In Rum War,’ deJongh Heads to Hill
Virgin Islands Gov. John deJongh (D) made a house call to Washington, D.C., last week, appearing before a Congressional panel to testify on a proposed constitution for his tiny island territory. But these days, it’s the Virgin Islands’ ongoing Bacardi-Captain Morgan “rum war” with neighboring Puerto Rico that is keeping tensions high on Capitol Hill.
In an interview Thursday, deJongh said he continues to enlist the support of the Congressional Black Caucus to thwart attempts by Congressional Hispanic Caucus-backed Puerto Rico to disrupt a deal between deJongh’s territory and Captain Morgan’s distributor, Diageo.
On Thursday, deJongh criticized the Congressional Hispanic Caucus for taking sides in his government’s $2.7 billion subsidy to the United Kingdom-based Diageo, which is opening a manufacturing plant in the Virgin Islands and ending a long-standing relationship with rum-makers in Puerto Rico, home to Bacardi. He said he did not discuss the dispute with Members during his four-day trip, but he added that “it’s a discussion that we’ll continue to have.”
“I didn’t have an opportunity on this particular trip, primarily because the dominant issue is the constitution,” deJongh said. “But that’s a discussion that we’ll have to continue to have — why these rum agreements are in the best interests of the Virgin Islands.”
A CBC spokesman did not respond to a request for comment on the Bacardi-Diageo dispute. A spokesman for CHC Chairwoman Nydia Velázquez (D-N.Y.) said deJongh “is allowed his opinion on this.”
“We will just have to agree to disagree,” the spokesman said in an e-mail.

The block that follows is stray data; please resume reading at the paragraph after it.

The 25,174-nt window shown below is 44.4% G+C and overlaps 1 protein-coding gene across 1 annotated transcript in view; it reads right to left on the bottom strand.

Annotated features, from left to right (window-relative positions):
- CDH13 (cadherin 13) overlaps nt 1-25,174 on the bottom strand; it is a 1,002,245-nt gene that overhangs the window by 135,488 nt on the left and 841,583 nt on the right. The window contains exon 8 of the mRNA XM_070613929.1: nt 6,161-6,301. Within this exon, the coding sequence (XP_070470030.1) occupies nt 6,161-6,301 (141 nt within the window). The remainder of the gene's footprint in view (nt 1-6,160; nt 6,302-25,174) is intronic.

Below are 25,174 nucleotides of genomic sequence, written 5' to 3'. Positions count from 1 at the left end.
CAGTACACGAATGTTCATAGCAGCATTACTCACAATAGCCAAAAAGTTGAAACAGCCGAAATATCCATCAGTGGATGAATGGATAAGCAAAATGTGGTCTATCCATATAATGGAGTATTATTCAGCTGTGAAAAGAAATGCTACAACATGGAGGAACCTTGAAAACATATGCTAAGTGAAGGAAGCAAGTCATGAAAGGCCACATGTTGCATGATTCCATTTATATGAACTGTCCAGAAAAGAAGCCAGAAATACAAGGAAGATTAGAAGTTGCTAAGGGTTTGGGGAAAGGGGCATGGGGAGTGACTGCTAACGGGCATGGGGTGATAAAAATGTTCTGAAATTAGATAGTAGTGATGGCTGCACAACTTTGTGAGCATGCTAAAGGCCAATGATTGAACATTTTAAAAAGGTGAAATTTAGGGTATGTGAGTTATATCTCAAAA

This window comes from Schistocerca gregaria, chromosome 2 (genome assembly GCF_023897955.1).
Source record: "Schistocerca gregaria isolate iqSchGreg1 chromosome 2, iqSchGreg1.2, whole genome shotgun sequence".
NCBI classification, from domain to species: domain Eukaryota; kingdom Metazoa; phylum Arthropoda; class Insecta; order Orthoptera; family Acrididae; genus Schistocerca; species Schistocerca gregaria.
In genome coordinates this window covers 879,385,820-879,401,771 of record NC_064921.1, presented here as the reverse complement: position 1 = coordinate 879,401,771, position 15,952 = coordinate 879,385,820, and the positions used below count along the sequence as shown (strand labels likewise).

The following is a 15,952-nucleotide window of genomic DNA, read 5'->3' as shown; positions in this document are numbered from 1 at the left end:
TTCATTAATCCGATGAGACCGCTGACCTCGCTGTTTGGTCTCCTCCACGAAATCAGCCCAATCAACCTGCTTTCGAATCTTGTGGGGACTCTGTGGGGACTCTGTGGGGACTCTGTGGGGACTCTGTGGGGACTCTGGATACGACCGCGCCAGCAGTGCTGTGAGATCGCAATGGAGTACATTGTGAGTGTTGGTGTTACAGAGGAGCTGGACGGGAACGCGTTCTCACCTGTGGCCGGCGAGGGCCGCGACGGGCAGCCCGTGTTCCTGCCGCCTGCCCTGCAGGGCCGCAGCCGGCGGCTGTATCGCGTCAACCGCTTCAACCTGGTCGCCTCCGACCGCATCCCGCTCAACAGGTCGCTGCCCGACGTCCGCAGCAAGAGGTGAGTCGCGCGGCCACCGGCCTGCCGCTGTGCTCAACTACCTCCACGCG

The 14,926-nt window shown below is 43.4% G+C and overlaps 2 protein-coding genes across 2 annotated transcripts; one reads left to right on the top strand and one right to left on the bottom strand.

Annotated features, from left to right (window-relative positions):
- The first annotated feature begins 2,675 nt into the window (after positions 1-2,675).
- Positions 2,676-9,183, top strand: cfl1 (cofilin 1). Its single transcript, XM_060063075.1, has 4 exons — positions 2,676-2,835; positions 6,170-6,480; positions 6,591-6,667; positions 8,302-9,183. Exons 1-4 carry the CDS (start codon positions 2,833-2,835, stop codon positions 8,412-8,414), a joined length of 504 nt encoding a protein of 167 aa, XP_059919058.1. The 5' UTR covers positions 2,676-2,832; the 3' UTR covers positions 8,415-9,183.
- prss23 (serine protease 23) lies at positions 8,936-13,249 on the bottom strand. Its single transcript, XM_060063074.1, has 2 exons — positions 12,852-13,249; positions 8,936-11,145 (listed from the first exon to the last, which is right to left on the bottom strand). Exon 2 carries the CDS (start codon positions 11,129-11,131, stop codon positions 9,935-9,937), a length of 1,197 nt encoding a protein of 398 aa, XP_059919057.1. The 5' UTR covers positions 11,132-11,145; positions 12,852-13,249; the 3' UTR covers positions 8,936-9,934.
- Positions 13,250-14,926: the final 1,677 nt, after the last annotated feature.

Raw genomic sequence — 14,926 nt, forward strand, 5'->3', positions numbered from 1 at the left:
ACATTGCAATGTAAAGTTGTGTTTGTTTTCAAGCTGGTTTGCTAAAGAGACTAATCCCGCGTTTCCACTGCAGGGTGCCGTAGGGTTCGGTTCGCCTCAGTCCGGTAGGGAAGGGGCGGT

DeJongh also is blaming Puerto Rican officials for exerting excessive pressure on Members in Washington and proposing legislation that would effectively scuttle the Virgin Islands’ deal with Captain Morgan. Since 1917, territorial governments have been eligible to collect taxes on rum exports that are then used to subsidized domestic rum production.
According to estimates used by the Congressional Research Service, Puerto Rico kicks back roughly 6 percent of its rum proceeds to producers, while Diageo’s deal would amount to 45 percent. Those proceeds are part of a rum cover-over program.
“What’s difficult is dealing with the scorched-earth strategy of Puerto Rico. They’re willing to kill the [subsidy] program if they’re not successful with the deal,” deJongh said. “They seem to have taken the posture that they don’t care, they just want to make sure that the companies don’t come to the Virgin Islands.”
“At the end of the day, they’ve developed a strategy to let the program go, and in addition to that, they’ve decided to coalesce all of the Hispanic legislators to back their cause,” he added. “That’s what we’re fighting.”
A spokeswoman for the Puerto Rico Federal Affairs Administration defended legislation that would cap the cover-over money.
“The Virgin Islands’ proposed, excessive deals are what’s threatening the program. Our purpose is to shine more light on these agreements, which are undoubtedly a good deal for the two rum companies, but a bad deal for U.S. taxpayers and government services for citizens in both territories,” PRFAA spokeswoman Sarah Echols wrote in an e-mail.
The legislation, which is sponsored by Puerto Rico Resident Commissioner Pedro Pierluisi (D), has attracted non-CHC Members, including Reps. Aaron Schock (R-Ill.), Darrell Issa (R-Calif.) and Don Young (R-Alaska).
DeJongh is warning lawmakers that if a proposal is enacted to cap cover-over rum subsidies at 10 percent — and Diageo moves its rum-making facilities out of the country to, say, Guatemala — he will soon be knocking on their doors in search of a financial bailout for the Virgin Islands’ 100,000 residents.
“The CBC has been willing to help us,” he said. “They see the value of the deal. They see that without this deal we’ll just come back to Washington and not lobby for programs, but lobby for financial solvency.”